Sue's travels Sept-13 to Jan-14 travel blog

Sue makes it to Iguazu Falls in Argentina

Iguazu Falls 1, Argentina, looking toward Brasil

Iguazu Falls 2, Argentina


Urraca bird

one of many beautiful butterflies

saw a Tucan from the raft on the river

Train transport inside the Iguazu Falls National Park

near 'Devil's Throat', Iguazu

wild guinea pigs (cuy) at Iguazu Falls

Casa Rosa (pink house) for executive government in Buenos Aires. The balconies...

Sunday family outing in San Telmo, outside grill restaurant

tango in the street, San Telmo Sunday Markets


I hadn't quite appreciated the climate shock involved in flying straight from Ushuaia via Buenos Aires to Iguazu, to visit the famous falls which are bordered by Argentina and Brazil, with Paraguay meeting them at the "3 Borders Point" just downstream. I moved from sub-zero, frozen, heavy fleece and jacket, to chilly and still wearing a fleece, to hot, humid and tropical rainforest within three days. Getting me prepared for the return home, I guess. In any case, the Iguazu Falls were spectacular and well worth the complex trek to get there. If you're going, consider staying at the The Sheraton Hotel despite the cost, because it's right inside the National Park that surrounds the Falls, easy walking distance and not subject to Park closure times.

Not realising all this, I had booked at a small B&B in Puerto Iguazu. The hostess was lovely and the room spacious and pleasant but ……. here's how I got to the Falls: walk to the local bus station in town, buy return bus ticket, bus travel about 30 minutes, queue to buy entry ticket for the National Park, half-hour walk again to find the train station in the Park that transports people to the actual Falls area, queue for the train, enjoy trip through the jungle in the little open carriages, disembark and walk along the path and boardwalks to view the Falls - phew, around 3 hours in the heat after leaving town! They were a spectacular sight and well worth the effort. Pity that at least half of Latin America was on holidays there with me too! I also managed to get on the inflatable-raft "ecological tour" that drifted peacefully down from the upper river, near the famous raging Devils Throat Falls, past some islands and delivered us back to a train station mid-way on the line. There was a lot of wildlife to see as well from Coatis scavenging in the picnic areas to large black Catfish in the river.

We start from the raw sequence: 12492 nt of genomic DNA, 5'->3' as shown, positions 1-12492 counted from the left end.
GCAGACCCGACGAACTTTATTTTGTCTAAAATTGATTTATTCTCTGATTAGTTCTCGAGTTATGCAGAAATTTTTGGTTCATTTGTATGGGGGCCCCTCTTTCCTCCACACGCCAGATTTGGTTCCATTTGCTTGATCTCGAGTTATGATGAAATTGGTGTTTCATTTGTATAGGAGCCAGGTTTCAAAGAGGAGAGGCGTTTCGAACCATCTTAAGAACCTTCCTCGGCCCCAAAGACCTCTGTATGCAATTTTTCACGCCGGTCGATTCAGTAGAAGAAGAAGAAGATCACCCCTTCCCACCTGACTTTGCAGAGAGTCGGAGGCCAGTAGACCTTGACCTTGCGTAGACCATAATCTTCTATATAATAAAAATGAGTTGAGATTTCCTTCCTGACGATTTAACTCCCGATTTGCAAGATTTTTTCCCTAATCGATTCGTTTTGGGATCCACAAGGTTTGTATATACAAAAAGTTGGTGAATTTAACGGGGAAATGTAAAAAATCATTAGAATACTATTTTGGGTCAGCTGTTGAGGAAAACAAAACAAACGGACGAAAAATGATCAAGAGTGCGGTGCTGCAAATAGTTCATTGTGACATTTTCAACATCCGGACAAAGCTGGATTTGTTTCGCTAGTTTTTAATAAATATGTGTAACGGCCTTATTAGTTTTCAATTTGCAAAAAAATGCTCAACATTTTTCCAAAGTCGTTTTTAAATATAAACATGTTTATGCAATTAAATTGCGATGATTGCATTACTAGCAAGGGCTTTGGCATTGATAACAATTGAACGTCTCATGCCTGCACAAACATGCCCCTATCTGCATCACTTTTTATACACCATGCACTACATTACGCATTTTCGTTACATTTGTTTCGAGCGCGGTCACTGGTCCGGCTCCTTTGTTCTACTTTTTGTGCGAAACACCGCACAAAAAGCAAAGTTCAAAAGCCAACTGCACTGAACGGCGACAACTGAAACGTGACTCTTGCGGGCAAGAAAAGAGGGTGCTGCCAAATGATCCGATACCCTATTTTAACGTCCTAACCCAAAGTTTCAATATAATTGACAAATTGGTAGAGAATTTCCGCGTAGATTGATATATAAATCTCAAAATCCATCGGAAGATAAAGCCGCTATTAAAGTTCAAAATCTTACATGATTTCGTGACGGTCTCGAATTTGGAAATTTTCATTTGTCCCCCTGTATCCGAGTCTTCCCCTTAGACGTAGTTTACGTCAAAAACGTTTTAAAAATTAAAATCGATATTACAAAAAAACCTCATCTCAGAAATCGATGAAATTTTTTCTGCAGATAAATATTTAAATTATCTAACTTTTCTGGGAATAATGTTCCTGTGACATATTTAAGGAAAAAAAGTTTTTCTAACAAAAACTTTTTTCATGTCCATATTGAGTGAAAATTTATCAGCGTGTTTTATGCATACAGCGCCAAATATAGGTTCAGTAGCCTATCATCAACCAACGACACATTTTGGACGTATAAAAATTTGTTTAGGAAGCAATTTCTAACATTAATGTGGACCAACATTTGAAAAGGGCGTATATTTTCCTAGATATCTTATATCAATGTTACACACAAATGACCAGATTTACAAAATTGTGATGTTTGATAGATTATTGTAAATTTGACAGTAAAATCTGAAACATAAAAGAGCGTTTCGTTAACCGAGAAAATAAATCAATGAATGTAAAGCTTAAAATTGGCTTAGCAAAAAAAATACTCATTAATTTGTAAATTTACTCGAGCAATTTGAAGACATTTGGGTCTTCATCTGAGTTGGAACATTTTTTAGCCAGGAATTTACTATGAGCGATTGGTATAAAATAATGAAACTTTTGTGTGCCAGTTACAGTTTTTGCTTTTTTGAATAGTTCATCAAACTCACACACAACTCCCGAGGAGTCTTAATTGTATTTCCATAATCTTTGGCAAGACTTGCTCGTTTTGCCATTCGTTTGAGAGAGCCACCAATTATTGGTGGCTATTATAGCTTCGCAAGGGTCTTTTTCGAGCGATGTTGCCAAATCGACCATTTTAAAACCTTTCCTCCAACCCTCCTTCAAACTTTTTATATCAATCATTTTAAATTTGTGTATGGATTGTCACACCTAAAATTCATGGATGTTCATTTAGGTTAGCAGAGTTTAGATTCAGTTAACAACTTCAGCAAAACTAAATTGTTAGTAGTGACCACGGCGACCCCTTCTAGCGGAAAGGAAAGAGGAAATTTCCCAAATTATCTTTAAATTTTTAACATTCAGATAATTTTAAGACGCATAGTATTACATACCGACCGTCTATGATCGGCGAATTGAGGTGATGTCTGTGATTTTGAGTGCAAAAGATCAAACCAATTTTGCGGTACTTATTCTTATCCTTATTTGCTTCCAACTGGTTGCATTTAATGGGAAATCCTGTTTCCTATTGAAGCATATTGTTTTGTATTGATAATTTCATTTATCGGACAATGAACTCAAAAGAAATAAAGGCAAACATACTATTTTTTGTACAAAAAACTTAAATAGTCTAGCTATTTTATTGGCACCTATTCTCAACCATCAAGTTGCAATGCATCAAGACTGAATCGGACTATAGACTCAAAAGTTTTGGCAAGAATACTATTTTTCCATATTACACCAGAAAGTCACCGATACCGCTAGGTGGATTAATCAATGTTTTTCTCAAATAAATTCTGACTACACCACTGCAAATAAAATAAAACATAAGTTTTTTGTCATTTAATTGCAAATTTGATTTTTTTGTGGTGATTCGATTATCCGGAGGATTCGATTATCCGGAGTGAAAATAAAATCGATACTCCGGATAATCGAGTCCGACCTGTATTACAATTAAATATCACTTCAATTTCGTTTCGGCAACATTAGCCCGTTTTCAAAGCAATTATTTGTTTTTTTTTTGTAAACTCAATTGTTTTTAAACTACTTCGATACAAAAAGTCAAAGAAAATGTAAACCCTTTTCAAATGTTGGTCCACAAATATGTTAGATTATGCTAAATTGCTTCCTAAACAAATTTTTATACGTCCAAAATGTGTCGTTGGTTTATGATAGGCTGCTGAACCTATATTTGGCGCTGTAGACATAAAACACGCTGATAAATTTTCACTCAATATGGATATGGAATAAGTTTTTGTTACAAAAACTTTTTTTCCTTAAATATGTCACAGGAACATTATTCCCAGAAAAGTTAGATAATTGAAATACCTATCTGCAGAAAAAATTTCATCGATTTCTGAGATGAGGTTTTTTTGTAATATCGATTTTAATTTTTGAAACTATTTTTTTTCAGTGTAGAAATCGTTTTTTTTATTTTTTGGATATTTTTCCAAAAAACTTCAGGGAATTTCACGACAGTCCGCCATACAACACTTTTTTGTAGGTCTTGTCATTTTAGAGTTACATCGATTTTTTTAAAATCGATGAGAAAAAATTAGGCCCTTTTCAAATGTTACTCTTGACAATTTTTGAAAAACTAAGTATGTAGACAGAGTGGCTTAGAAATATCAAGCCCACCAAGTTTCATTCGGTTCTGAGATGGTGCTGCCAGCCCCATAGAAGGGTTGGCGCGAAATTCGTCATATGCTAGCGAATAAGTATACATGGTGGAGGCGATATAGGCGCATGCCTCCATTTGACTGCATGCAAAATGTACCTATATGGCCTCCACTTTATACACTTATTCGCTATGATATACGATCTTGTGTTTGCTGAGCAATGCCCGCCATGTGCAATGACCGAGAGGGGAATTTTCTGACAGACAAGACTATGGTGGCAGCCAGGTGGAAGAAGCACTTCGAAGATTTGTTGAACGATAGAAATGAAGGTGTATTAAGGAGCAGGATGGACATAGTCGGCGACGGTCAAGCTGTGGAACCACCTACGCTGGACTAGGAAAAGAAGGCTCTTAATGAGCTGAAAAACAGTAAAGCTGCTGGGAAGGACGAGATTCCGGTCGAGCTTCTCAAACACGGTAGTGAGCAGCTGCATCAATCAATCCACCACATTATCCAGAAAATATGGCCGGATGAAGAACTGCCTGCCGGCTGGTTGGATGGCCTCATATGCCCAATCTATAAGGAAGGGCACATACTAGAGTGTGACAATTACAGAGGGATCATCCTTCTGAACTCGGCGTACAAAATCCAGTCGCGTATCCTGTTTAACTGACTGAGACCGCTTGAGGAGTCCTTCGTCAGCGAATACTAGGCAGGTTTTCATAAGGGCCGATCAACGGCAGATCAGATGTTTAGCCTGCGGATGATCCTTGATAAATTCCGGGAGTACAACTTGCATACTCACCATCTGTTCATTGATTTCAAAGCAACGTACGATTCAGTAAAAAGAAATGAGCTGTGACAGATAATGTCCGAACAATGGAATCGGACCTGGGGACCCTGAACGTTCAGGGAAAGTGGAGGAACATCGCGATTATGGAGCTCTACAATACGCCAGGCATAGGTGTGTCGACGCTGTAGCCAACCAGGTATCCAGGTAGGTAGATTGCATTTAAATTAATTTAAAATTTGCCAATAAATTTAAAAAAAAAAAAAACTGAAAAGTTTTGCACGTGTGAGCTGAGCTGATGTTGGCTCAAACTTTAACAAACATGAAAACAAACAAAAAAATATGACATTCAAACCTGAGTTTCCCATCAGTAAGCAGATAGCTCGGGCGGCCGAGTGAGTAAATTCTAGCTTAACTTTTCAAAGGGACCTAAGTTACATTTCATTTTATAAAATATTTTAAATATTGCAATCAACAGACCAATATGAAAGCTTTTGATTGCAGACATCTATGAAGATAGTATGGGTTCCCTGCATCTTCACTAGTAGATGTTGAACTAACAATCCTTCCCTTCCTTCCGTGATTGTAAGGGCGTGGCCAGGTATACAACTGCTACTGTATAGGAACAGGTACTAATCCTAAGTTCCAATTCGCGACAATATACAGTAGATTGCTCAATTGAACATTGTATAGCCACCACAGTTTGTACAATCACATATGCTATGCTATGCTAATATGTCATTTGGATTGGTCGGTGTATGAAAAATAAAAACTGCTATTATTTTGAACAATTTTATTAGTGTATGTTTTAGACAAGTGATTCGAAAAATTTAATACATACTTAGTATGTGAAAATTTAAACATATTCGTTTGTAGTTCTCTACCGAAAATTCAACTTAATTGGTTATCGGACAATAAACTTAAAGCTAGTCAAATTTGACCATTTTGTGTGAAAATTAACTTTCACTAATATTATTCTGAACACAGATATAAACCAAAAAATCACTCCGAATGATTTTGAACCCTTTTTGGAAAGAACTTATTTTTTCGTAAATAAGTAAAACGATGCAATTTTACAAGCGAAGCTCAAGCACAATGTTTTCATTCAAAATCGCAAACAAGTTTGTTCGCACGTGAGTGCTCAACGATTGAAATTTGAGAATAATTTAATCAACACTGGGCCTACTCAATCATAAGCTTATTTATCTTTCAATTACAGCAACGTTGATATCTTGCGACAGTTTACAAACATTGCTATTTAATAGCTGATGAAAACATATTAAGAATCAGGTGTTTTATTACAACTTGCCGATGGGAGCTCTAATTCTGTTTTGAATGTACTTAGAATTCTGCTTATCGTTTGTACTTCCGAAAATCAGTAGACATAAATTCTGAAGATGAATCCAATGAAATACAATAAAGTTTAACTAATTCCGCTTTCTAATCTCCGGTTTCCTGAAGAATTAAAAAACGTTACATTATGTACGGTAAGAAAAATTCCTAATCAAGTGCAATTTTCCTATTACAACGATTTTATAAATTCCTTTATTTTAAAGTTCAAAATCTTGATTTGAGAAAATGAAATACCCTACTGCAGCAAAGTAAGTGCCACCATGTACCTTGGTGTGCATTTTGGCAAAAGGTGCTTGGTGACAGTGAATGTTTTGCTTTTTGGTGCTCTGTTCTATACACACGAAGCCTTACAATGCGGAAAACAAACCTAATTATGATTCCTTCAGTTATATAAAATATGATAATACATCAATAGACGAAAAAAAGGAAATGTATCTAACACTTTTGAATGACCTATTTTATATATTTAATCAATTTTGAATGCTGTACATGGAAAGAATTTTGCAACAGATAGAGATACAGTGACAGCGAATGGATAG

Moving on to Buenos Aires, I enjoyed my 2 days there, finding it more accessible and likeable than I'd expected from a very large city. A morning walking tour was well-worthwhile for the cultural and political context, viewing some lovely old colonial-style buildings in the centre and Casa Rosada 'The Pink House', where executive government is based still. This building and the adjoining Plaza has seen all the turbulent protests, the continuing marches of the Madres de la Plaza de Mayo still demanding information about their missing children, and is where Evita made her famous appearances on the balcony. Just for the record, there are currently female presidents in Brazil (Dilma), Argentina (Christine) and Chile (Michelle). My second day was happily occupied with wandering through the famous San Telmo Sunday street market and the complex of antique markets, only two blocks from my hotel. I managed to spend most of my remaining currency (pesos) and had plenty of choices for the last few presents.

Then the long flight home via Santiago, back to Coffs Harbour and the reality of assuming my responsibilities and return to work again just before the Australia Day long weekend. I do so with wonderful memories from the many places that I had the privilege to visit and the adventures involved in getting to them. Some say it's 'about the journey not the destination'. In Coffs to greet me on their first visit to Australia with Zoe, were Ruth and Nathan, so I'm happily surrounded by family. And I want to acknowledge the immeasurable support from my mother, brother and sister that enabled me to keep traveling at this time - you know what I mean, muchas gracias my dear family.

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